Domain Name Law

Author:Bardehle Pagenberg
Profession:Bardehle Pagenberg
 
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Nowadays, the domain name is far more than a web address. It usually is an important part of the trademark and communication strategy and entire business concepts along with "brands" are created around the domain name or together with it. Domain names indeed are not equal to the classical intellectual property right. Anyone thinking about a new company or product designation nowadays will always check whether the registration of a corresponding domain is possible.

In this context, the right of domain names plays an essential role. On the one hand, it is the interface between (modern) marketing measures, IT and the protection as well as enforcement of trademarks and other signs; on the other hand, aspects under competition law are also of great importance. It is par-ticularly essential here to establish strategic and legal possibilities to expand a stable, sustainable and efficient portfolio of domains.

With the help of the right of domains it is possible to ensure that domains containing trademarks and signs cannot be registered and/or used by third parties for unfair or abusive purposes.

  1. Legal status of a domain name

    Disputes over the legal status of domain names have gone as far as the Federal Constitutional Court in Germany (German Federal Constitutional Court, decision of November 24, 2004 - 1 BvR 1306/02 - ad acta.de) and as far as the European Court of Human Rights in Europe (ECHR, judgment of September 18, 2007 - 25379/04, 21688/05, 21722/05, 21770/05). According to this, domain names as such are not yet recognised as intellectual property rights. However, according to the case law of the German Federal Court of Justice, domain names fall under the protection of property. Protection of a domain name excludes others from using the same domain name and forms part of the proprietor's assets. Therefore, domain names are also alienable and can be seized. However, merely registering a domain name does not establish any right to use a name or a sign, although the use thereof may establish such a right. The domain name does not just function as an address - it can also perform the function of identification, i.e. of individualizing the proprietor or the goods and services offered under the domain name and distinguish them from others. Using the domain name may therefore create a right to use a name or sign.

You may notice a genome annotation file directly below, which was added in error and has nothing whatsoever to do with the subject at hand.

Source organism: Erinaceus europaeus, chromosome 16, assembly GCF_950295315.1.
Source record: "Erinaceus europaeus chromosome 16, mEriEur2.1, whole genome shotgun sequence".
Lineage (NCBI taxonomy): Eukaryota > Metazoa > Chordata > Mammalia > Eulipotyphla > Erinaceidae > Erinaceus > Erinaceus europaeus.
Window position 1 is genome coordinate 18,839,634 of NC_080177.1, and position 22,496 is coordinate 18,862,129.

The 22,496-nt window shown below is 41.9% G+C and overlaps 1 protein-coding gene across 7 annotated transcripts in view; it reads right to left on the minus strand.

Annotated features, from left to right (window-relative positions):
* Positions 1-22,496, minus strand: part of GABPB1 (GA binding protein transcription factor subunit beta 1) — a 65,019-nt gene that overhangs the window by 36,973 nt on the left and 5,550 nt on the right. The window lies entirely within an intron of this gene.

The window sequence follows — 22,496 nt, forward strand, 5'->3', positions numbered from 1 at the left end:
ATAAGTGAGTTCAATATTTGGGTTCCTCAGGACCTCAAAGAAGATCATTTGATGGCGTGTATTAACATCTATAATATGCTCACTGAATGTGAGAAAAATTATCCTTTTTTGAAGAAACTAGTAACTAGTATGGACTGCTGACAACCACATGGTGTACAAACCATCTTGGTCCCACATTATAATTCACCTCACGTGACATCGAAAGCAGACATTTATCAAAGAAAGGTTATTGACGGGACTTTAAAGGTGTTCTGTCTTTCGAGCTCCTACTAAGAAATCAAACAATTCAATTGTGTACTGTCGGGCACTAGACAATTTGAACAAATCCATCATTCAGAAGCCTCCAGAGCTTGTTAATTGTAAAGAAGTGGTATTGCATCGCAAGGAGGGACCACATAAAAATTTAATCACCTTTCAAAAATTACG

2. Registration of a domain name

    The registration is made by mere conclusion of a contract with a corresponding provider of domain names. These providers, also referred to as "registrars", are authorised by the respective central registry (in Germany DENIC, for example) to register domain names on behalf of their customers. It usually is not possible to register domains with the central registry by oneself; this rather happens via the registrar as agent. An according fee is to be paid to the registrar, which varies significantly depending on the registrar or the domain ending (so-called "top-level domains", see below in this respect).

    With a few exceptions, the principle "first come, first served" applies for the registration. This means that basically anyone can register a domain name that has not already been assigned to a third party before. Therefore, it usually is not necessary to provide proof of any kind of authorisation to use this domain name. When the application of the domain name is filed, it is not examined whether rights of third parties possibly are conflicting here. Therefore, basically anyone can apply for domain names that are formed out of a trademark or include it.

    Nevertheless, the registration (at least the registration of a .de domain) has to fulfill specific formal requirements. For foreign proprietors of a domain, for example, it is necessary to specify a contact person residing in Germany (the so-called "Admin C"), who is authorised to receive correspondence relating to the domain name. If the formal requirements are not fulfilled, e.g. providing incorrect address data, the domain may be deleted - also upon request of a third party.

  3. Top-level domains

    A domain name basically consists of two elements, the so-called top-level...

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